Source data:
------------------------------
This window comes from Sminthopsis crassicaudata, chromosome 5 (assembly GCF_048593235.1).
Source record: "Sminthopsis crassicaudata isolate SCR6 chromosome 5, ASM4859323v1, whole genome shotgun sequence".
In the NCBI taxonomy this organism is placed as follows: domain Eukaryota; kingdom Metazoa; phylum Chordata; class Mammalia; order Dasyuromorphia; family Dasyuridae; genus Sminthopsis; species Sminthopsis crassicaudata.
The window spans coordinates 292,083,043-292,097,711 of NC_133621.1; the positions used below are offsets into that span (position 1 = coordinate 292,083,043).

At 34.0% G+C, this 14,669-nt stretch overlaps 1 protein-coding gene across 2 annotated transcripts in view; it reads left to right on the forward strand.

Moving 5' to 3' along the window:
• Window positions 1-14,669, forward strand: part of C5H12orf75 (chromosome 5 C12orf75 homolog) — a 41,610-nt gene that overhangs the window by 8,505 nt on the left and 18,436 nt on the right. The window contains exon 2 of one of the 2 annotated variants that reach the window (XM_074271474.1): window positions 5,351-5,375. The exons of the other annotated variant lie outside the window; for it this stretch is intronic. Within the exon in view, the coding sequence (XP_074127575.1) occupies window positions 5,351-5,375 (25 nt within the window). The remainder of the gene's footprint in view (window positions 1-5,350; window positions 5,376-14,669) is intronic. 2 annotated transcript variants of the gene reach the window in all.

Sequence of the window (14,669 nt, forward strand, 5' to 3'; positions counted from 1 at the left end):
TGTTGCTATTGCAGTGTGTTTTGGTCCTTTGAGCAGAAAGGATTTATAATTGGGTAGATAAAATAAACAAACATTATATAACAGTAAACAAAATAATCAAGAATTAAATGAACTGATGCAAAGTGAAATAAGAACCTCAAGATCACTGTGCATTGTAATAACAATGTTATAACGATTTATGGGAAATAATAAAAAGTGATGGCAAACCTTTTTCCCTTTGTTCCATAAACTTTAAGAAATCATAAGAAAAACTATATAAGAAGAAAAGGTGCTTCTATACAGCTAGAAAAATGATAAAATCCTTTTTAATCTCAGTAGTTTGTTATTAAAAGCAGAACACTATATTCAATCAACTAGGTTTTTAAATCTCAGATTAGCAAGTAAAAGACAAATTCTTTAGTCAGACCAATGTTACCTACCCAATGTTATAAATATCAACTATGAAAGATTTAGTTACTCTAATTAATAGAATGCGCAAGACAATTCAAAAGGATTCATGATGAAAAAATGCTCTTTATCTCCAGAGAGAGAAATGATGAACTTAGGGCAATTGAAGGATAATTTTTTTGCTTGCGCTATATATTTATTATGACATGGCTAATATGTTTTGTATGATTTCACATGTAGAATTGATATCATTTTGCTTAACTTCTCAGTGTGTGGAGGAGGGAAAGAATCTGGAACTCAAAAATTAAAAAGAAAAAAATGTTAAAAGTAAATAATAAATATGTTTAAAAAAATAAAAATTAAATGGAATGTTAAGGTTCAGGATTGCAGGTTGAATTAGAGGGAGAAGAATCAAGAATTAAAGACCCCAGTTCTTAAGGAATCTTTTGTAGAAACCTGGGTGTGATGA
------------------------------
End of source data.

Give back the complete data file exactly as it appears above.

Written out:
This window comes from Sminthopsis crassicaudata, chromosome 5 (assembly GCF_048593235.1).
Source record: "Sminthopsis crassicaudata isolate SCR6 chromosome 5, ASM4859323v1, whole genome shotgun sequence".
In the NCBI taxonomy this organism is placed as follows: domain Eukaryota; kingdom Metazoa; phylum Chordata; class Mammalia; order Dasyuromorphia; family Dasyuridae; genus Sminthopsis; species Sminthopsis crassicaudata.
The window spans coordinates 292,083,043-292,097,711 of NC_133621.1; the positions used below are offsets into that span (position 1 = coordinate 292,083,043).

At 34.0% G+C, this 14,669-nt stretch overlaps 1 protein-coding gene across 2 annotated transcripts in view; it reads left to right on the forward strand.

Moving 5' to 3' along the window:
• Window positions 1-14,669, forward strand: part of C5H12orf75 (chromosome 5 C12orf75 homolog) — a 41,610-nt gene that overhangs the window by 8,505 nt on the left and 18,436 nt on the right. The window contains exon 2 of one of the 2 annotated variants that reach the window (XM_074271474.1): window positions 5,351-5,375. The exons of the other annotated variant lie outside the window; for it this stretch is intronic. Within the exon in view, the coding sequence (XP_074127575.1) occupies window positions 5,351-5,375 (25 nt within the window). The remainder of the gene's footprint in view (window positions 1-5,350; window positions 5,376-14,669) is intronic. 2 annotated transcript variants of the gene reach the window in all.

Sequence of the window (14,669 nt, forward strand, 5' to 3'; positions counted from 1 at the left end):
TGTTGCTATTGCAGTGTGTTTTGGTCCTTTGAGCAGAAAGGATTTATAATTGGGTAGATAAAATAAACAAACATTATATAACAGTAAACAAAATAATCAAGAATTAAATGAACTGATGCAAAGTGAAATAAGAACCTCAAGATCACTGTGCATTGTAATAACAATGTTATAACGATTTATGGGAAATAATAAAAAGTGATGGCAAACCTTTTTCCCTTTGTTCCATAAACTTTAAGAAATCATAAGAAAAACTATATAAGAAGAAAAGGTGCTTCTATACAGCTAGAAAAATGATAAAATCCTTTTTAATCTCAGTAGTTTGTTATTAAAAGCAGAACACTATATTCAATCAACTAGGTTTTTAAATCTCAGATTAGCAAGTAAAAGACAAATTCTTTAGTCAGACCAATGTTACCTACCCAATGTTATAAATATCAACTATGAAAGATTTAGTTACTCTAATTAATAGAATGCGCAAGACAATTCAAAAGGATTCATGATGAAAAAATGCTCTTTATCTCCAGAGAGAGAAATGATGAACTTAGGGCAATTGAAGGATAATTTTTTTGCTTGCGCTATATATTTATTATGACATGGCTAATATGTTTTGTATGATTTCACATGTAGAATTGATATCATTTTGCTTAACTTCTCAGTGTGTGGAGGAGGGAAAGAATCTGGAACTCAAAAATTAAAAAGAAAAAAATGTTAAAAGTAAATAATAAATATGTTTAAAAAAATAAAAATTAAATGGAATGTTAAGGTTCAGGATTGCAGGTTGAATTAGAGGGAGAAGAATCAAGAATTAAAGACCCCAGTTCTTAAGGAATCTTTTGTAGAAACCTGGGTGTGATGA